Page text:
The U.S. dollar snapped a five-day losing streak on Thursday and the euro fell, as a new round of U.S.-Chinese punitive trade tariffs boosted the greenback and the annual Federal Reserve conference in Jackson Hole, Wyoming began.
The United States and China escalated their months-long trade dispute, implementing 25 percent tariffs on $16 billion worth of each other's goods. That boosted the dollar, which has benefited, as a safe-haven investment, from President Donald Trump's protectionist policies and resulting trade tensions.
Talks between U.S. and Chinese officials in Washington over trade will continue on Thursday, although most analysts do not expect much headway to be made, with risks growing that the conflict will descend into a growth-sapping tariff war.
The preliminary talks "look unlikely to yield too much in the way of progress as they enter a second day, with the U.S. president, given his current political difficulties, unlikely to want to concede any further ground," said CMC Markets analyst Michael Hewson.
Minutes from the Federal Reserve's last meeting, released on Wednesday, showed that officials had examined how global trade disputes could affect businesses and households, suggesting that the market's perceived path for monetary tightening could have to change if the trade conflict upsets the U.S. economy.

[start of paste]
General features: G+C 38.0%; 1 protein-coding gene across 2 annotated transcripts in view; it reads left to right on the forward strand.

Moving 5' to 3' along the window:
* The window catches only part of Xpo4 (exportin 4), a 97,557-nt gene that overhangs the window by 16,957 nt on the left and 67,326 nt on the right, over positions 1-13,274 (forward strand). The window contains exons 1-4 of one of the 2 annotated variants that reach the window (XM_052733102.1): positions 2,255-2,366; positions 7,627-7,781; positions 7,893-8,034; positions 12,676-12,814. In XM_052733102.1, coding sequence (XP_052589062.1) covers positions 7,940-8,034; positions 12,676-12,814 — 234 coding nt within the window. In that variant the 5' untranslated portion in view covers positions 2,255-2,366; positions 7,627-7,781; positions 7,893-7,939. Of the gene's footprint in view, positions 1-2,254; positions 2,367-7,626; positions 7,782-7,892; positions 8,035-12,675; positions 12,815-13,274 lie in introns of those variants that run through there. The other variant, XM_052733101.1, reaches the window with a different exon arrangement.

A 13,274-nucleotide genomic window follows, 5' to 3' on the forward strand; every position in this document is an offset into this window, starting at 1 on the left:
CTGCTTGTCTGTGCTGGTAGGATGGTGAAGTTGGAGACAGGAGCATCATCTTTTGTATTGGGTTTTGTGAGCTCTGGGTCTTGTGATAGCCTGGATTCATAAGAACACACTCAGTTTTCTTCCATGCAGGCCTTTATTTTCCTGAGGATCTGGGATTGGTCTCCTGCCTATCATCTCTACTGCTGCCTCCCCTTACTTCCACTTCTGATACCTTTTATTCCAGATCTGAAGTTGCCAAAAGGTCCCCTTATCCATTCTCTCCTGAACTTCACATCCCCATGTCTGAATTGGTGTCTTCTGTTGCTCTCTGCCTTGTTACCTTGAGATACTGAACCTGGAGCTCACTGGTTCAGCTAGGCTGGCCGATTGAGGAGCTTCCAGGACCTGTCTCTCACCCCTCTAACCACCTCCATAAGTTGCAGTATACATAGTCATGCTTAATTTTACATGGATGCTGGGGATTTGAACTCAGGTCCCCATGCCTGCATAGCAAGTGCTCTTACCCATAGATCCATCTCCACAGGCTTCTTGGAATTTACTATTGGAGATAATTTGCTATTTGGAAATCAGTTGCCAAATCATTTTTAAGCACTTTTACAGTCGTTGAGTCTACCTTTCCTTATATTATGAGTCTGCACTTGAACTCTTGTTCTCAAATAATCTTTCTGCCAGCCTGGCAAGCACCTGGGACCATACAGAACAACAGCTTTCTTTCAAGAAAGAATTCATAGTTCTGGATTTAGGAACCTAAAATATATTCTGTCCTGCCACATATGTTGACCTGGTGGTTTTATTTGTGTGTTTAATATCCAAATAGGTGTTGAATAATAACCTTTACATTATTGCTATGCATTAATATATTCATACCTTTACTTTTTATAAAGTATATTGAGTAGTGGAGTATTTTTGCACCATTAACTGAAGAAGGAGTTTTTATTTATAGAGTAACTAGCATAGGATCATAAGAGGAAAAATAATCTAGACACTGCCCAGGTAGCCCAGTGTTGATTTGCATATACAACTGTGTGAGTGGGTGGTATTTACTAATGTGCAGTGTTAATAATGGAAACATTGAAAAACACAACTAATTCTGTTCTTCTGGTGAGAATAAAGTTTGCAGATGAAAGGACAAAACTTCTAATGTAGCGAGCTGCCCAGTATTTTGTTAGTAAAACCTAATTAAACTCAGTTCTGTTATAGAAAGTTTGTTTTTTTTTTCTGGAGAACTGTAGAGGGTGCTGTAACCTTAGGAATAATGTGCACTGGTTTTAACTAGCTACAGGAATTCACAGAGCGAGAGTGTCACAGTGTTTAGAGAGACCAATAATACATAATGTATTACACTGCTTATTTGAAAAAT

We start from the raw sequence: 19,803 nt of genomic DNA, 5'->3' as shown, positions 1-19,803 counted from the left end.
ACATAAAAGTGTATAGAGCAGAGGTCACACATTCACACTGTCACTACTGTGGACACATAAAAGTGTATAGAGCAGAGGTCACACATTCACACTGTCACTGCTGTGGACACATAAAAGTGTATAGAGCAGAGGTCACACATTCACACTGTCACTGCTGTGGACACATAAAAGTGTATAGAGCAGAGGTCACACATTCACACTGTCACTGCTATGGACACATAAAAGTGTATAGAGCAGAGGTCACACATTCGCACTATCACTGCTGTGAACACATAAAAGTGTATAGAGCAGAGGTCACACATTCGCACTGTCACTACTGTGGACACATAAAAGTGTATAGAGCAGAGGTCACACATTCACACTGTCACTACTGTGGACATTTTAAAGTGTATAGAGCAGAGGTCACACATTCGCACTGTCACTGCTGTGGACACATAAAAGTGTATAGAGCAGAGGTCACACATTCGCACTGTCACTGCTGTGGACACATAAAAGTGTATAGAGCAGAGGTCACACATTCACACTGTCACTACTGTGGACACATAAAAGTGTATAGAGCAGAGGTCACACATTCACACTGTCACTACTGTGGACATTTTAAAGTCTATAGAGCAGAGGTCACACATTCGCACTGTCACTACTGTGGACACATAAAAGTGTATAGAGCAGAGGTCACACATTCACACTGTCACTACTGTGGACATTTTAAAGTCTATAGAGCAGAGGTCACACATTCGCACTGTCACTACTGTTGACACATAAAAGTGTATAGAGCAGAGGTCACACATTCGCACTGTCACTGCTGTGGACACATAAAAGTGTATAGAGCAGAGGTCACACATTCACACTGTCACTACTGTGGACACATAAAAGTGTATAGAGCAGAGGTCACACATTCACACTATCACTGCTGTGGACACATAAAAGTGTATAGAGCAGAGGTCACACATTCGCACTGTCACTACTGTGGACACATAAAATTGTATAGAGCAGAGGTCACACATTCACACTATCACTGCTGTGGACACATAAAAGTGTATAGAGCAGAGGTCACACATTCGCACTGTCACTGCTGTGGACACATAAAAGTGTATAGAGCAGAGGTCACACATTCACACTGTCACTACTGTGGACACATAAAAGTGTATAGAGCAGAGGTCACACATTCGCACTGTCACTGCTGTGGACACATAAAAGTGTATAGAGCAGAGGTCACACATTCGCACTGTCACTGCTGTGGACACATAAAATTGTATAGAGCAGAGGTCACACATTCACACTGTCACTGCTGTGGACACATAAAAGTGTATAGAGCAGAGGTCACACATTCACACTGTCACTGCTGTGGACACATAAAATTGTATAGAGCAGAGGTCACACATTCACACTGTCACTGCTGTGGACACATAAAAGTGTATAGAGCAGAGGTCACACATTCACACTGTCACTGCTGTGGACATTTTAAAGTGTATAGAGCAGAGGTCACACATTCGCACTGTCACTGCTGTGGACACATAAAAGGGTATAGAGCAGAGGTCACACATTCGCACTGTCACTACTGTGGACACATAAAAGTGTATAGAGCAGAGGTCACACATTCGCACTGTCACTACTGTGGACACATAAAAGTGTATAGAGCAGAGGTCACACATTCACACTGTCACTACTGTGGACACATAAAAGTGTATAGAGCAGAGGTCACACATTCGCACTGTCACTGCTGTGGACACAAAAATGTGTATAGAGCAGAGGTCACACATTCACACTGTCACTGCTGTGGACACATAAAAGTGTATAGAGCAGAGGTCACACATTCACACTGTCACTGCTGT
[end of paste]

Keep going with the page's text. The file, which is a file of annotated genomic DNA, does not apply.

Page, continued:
The greenback strengthened 0.51 percent against the offshore yuan, last trading at 6.8748 yuan per dollar.
The dollar index gained 0.47 percent to 95.6, moving off a near three-week low of 94.934 reached overnight.
The dollar's move, however, was relatively modest. "The market is waiting right now for what is coming out of Jackson Hole," said Juan Prada, currency strategist at Barclays, referring to the annual central bankers' conference, which takes place from Thursday through Friday.
Fed Chairman Jerome Powell, due to speak on Friday, is expected to signal rate hikes will continue, given 3.9 percent unemployment and inflation that's now near the Fed's 2 percent target.
The euro was down about 0.44 percent at $1.1545, easing from a two-week high of $1.162.
The single currency was little moved by a widely followed survey showing that the growth of euro zone businesses picked up a touch this month, although not as much as predicted.
The Australian dollar dropped 1.28 percent and was last at $0.725 as Prime Minister Malcolm Turnbull clung to power after several of his senior ministers called for a second leadership vote.
The yen weakened 0.62 percent to 111.22 on safe-haven demand for the dollar..